ASH Daily News for 9 August 2018
- North East: Campaign launched as hospital is set to become a smokefree zone
- Ireland: Casual smokers dangerously unaware of the health risks
- China: Xi’an city to ban smoking indoors
- Tariffs on Chinese goods could harm US vaping industry
- Smoking estimated to cost Japan over ¥2 trillion
North East: Campaign launched as hospital is set to become a smokefree zone
North Tees and Hartlepool NHS Foundation Trust is raising awareness about smoking cessation services among patients and staff, as part of a pledge to go smokefree by March 2019.
The trust is offering nicotine replacement therapy and a referral to the community stop-smoking service for patients who smoke.
Clare Henry, the trust’s specialist alcohol and tobacco nurse advisor, said: “over the next few months we will be spreading the message to as many people as possible about what we can all do to help go smokefree. We understand there are many reasons why people might choose to smoke outside the hospital… what we are looking to stress to people is the importance to have a healthy environment around our hospital sites… we are here to help smokers to quit.”
Source: Hartlepool Mail, 9 August 2018
Ireland: Casual smokers dangerously unaware of the health risks
A study published by the Royal College of Physicians of Ireland (RCPI) has found that people who only smoke a few cigarettes a week have a 40% greater risk of dying from a smoking-related disease compared with non-smokers.
Casual smokers, who account for one fifth of Irish smokers, are dangerously unaware of the risks associated with casual smoking, particularly over longer time periods. This problem is particularly acute for women aged 35 to 49 who smoke between one and four cigarettes a day, increasing their chances of developing lung cancer by one fifth.
Doctor Des Cox, chairman of the policy group on tobacco at the RCPI, said that casual smokers “carry almost the same risk of cardiovascular disease as daily smokers. While great progress has been made to reduce smoking rates in Ireland, we still have 20 per cent of under-25s taking [it] up. This pattern of smoking is often perceived to have lesser risk and people continue this pattern of smoking over longer periods, increasing their long-term exposure to tobacco smoke.”
Source: The Times, 9 August 2018
China: Xi’an city to ban smoking indoors
Xi’an, capital of Northwest China’s Shaanxi province has announced a ban on smoking indoors in public places.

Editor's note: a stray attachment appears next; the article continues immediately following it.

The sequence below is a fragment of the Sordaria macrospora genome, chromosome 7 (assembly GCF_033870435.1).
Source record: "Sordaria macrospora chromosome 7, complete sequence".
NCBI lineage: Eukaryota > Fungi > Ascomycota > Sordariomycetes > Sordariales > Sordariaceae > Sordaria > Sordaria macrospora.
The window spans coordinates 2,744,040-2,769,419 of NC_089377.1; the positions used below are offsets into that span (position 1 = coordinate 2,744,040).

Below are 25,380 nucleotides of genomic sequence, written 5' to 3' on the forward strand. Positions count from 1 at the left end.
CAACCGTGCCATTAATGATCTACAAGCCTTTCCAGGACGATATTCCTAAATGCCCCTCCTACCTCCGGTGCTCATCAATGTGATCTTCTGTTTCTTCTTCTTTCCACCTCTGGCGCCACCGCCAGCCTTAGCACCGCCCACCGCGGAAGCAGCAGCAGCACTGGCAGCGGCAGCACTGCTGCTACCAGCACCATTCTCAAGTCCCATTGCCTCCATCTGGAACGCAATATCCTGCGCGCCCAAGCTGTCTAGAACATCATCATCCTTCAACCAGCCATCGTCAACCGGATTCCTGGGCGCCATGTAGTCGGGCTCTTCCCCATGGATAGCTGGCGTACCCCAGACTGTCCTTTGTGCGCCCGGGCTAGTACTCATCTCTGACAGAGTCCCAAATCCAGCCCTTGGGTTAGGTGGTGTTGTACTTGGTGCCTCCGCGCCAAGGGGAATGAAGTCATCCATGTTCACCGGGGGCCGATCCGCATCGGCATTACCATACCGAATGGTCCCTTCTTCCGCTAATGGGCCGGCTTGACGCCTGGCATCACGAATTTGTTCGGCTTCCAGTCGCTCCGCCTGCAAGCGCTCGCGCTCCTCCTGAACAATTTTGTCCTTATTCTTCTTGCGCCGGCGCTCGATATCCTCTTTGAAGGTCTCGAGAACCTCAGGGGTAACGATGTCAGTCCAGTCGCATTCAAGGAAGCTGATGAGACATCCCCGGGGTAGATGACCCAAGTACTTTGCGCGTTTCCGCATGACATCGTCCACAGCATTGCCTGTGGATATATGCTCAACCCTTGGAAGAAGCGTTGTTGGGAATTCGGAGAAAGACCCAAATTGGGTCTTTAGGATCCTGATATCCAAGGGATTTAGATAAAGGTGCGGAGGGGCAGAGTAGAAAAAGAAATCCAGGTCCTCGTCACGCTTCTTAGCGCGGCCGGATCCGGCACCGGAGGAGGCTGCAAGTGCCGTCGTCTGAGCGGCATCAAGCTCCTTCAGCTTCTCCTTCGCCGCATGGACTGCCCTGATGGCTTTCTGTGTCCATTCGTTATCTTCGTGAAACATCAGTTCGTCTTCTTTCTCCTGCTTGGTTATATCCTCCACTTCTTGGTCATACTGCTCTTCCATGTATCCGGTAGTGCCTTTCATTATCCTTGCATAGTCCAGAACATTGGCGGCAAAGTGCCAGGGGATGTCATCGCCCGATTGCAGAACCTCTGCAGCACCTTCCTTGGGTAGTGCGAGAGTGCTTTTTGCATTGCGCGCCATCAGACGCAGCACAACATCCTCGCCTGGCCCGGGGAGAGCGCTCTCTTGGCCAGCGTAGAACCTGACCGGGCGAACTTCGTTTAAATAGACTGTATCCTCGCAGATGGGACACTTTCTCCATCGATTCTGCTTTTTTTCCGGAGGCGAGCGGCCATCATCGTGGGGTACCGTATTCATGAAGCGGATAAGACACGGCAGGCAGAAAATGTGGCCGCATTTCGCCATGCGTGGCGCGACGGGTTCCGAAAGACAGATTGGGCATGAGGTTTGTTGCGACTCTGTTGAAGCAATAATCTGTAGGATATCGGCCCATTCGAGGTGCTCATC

The ban, which will come into force on 1 November, will also prohibit smoking in some outdoor public venues and will issue fines of up to ¥1000 for venue owners who fail to enforce the regulation.
China currently has around 300 million smokers and has pledged to reduce the smoking rate from 27.7% to 20% by 2030.
Source: China Daily, 8 August 2018
Tariffs on Chinese goods could harm US vaping industry
Proposed levies on US imports from China could increase the price of e-cigarettes by around 15%. The US vape industry imported 91% of its vaping products from China in 2016, leaving them vulnerable to the US government’s proposed tariff on Chinese goods.
According to a study in the Journal of Tobacco Control, this could cause a knock-on reduction in sales of approximately 12% and 19% for disposable and reusable e-cigarettes respectively. The vape industry is particularly sensitive to price increases due to the relative affordability of vaping compared to smoking.
Euromonitor International’s Head of Tobacco Research, Shane MacGuill, said the tariff could have a “significant detrimental impact on the vapour product industry.”
Source: Reuters, 8 August 2018
Journal of Tobacco Control: The impact of price and tobacco control policies on the demand for electronic nicotine delivery systems
Smoking estimated to cost Japan over ¥2 trillion
Japan’s Health Ministry has said that smoking cost the country ¥2.05 trillion in 2015, equivalent to around £14 billion.
Smoker’s medical fees accounted for over half the total at ¥1.26 trillion, with cancer treatment and treatment for passive smoking costing ¥500 billion and ¥330 billion respectively. This is in addition to a further ¥260 billion in nursing care fees for smoking-related diseases and ¥98 billion for smoking-related fires.
Ataru Igarashi, a member of the Health Ministry’s team and a specially appointed associate professor at the University of Tokyo, said: “We have found that smoking not only increases medical costs but also leads to financial losses in a range of areas such as nursing care.”
Source: Japan Today, 9 August 2018